Used car safety ratings

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Used Car Safety Ratings provide you with the crash safety rating for the driver. They show you how well each vehicle protects its driver from death or serious injury in a crash.

It is also important that your vehicle offers good protection to other road users with which it might collide, including pedestrians, cyclists and motorcyclists, or the drivers of other vehicles. For example, the crash statistics analysed by Monash University indicate that many large SUVs are more likely to cause serious injuries to other road users in a crash than most other vehicles.

If you want to help reduce road trauma, you need to consider how your vehicle protects other road users as well as you, the driver.

Browse the Used Car Safety Ratings for vehicle categories

How the Used Car Safety Ratings are calculated

Records from more than 7.5 million vehicles in police-reported road crashes and more than 1.7 million injured road users in New Zealand and Australia between 1987 and 2013 were analysed by Monash University Accident Research Centre.

Ratings on protection to drivers (crashworthiness), harm to other road users (aggressivity) and combined crashworthiness and aggressivity (total secondary safety) were calculated using internationally reviewed methods. The ratings shown are the crashworthiness ratings.

Vehicles identified as a "Safe Pick" are those that score in the best category for both crashworthiness and total crash safety, do not have a worse than average aggressivity and also have Electronic Stability Control available at lest on some models. It is recommended that vehicles with electronic stability control are purchased where possible. The ratings are influenced by the vehicle mass, the structural design of the vehicle body and the safety features such as airbags and types of seatbelts in the vehicle.

The ratings include only those results for 1996 vehicles onwards. This reflects mandated compliance of post 1996 vehicles to a minimum standard for occupant protection in frontal impacts (ADR69). The vast majority of pre 1996 vehicles provide relatively poor occupant protection in a crash. No pre 1996 vehicle was rated in the best category for crashworthiness performance.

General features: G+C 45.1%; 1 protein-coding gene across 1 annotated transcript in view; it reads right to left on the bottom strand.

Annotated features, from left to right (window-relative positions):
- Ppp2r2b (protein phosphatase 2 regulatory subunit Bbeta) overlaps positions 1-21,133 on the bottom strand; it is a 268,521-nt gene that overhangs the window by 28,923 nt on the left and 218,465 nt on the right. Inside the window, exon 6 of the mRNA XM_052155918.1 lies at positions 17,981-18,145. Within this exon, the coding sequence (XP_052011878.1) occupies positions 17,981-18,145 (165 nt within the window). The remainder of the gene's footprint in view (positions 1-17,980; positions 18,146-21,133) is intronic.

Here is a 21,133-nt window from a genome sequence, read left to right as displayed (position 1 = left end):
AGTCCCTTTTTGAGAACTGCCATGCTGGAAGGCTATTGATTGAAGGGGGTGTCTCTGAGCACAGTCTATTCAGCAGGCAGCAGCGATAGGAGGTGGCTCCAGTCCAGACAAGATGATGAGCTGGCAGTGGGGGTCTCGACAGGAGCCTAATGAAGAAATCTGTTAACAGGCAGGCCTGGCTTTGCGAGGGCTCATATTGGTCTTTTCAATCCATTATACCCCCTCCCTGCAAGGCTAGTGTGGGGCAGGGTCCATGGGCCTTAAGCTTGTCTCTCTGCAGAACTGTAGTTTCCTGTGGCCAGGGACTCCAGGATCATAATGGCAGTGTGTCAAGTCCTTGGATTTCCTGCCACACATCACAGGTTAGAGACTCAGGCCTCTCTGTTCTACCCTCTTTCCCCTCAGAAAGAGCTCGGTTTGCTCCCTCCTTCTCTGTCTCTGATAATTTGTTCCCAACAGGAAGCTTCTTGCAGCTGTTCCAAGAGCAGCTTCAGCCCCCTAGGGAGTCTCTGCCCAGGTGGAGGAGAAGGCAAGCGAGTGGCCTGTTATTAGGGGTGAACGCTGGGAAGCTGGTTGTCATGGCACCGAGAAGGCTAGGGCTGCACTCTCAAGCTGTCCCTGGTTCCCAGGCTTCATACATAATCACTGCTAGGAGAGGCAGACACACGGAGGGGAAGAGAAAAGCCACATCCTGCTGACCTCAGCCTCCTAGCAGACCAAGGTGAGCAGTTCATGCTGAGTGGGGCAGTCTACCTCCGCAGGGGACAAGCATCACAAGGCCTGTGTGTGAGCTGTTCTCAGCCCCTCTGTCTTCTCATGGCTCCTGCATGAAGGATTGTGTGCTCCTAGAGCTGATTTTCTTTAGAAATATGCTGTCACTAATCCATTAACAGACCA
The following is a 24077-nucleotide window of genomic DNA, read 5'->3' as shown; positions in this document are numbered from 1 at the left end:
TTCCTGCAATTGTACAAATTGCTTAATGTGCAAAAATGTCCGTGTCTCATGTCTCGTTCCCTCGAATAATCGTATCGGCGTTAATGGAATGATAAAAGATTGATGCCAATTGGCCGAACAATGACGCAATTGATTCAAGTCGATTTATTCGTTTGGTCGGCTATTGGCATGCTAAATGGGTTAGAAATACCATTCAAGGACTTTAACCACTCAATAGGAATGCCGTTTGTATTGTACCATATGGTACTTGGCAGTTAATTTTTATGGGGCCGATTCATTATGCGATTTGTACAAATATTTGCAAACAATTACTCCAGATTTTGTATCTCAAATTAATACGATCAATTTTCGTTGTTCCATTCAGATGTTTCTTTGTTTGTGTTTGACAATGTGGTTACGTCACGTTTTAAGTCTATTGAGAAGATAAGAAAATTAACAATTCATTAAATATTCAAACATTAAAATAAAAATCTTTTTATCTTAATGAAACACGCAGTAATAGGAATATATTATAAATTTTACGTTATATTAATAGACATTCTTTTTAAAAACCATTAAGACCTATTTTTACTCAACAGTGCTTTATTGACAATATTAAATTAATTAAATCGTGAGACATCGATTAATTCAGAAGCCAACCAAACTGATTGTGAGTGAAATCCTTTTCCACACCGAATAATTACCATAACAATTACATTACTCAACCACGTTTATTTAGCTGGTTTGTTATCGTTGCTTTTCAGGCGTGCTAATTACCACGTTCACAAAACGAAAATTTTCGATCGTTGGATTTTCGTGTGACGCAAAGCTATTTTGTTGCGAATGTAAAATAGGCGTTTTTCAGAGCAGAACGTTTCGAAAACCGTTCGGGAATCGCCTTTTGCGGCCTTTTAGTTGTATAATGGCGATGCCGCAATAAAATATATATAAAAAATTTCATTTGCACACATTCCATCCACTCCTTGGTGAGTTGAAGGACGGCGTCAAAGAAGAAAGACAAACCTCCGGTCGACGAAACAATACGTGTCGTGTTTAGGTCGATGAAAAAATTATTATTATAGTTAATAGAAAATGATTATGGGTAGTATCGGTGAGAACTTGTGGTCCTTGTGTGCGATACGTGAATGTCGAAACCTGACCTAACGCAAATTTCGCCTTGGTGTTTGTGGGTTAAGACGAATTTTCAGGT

There are 217 vehicle models with ratings for protection to drivers. These cover most of the popular vehicles in the Australian and New Zealand vehicle fleets.

The "Safe Pick" vehicles have been identified from the Total Safety Rating for each model that combines driver protection as well as harm to other road users in a crash as well as only recommending vehicles available with Electronic Stability Control. Why?

The total safety rating identifies how well individual vehicle models protect ALL road users from injury in the event of a crash, including cyclists, pedestrians, motorcyclists and drivers of other vehicles. This is a better guide to the TOTAL COMMUNITY IMPACT of vehicle safety.

The crashworthiness of a light vehicle is relevant to injury outcome in around 90% of crashes in Australasia whilst vehicle aggressivity is relevant to injury outcome in around 55% of crashes. Consequently the total crash safety rating is weighted more highly towards the crashworthiness performance than aggressivity performance of each vehicle. This also means that the estimated total safety rating correlates more closely with the crashworthiness estimates of the vehicle rather than the aggressivity estimates.

If we are serious about reducing road trauma, we need to consider how any vehicle we purchase protects ALL road users, not just its own occupants. Vehicles identified as a "Safe Pick" provide best possible injury protection to all road users including their own occupants.

Electronic Stability Control is a crash avoidance technology that has been proven to be effective in a number of studies internationally. Vehicles are only recommended as a "Safe Pick" if Electronic Stability Control is available on that model. For some vehicle models Electronic Stability Control will be only available on certain variants or as an option. The "Safe Pick" only applies to vehicles fitted with Electronic Stability Control.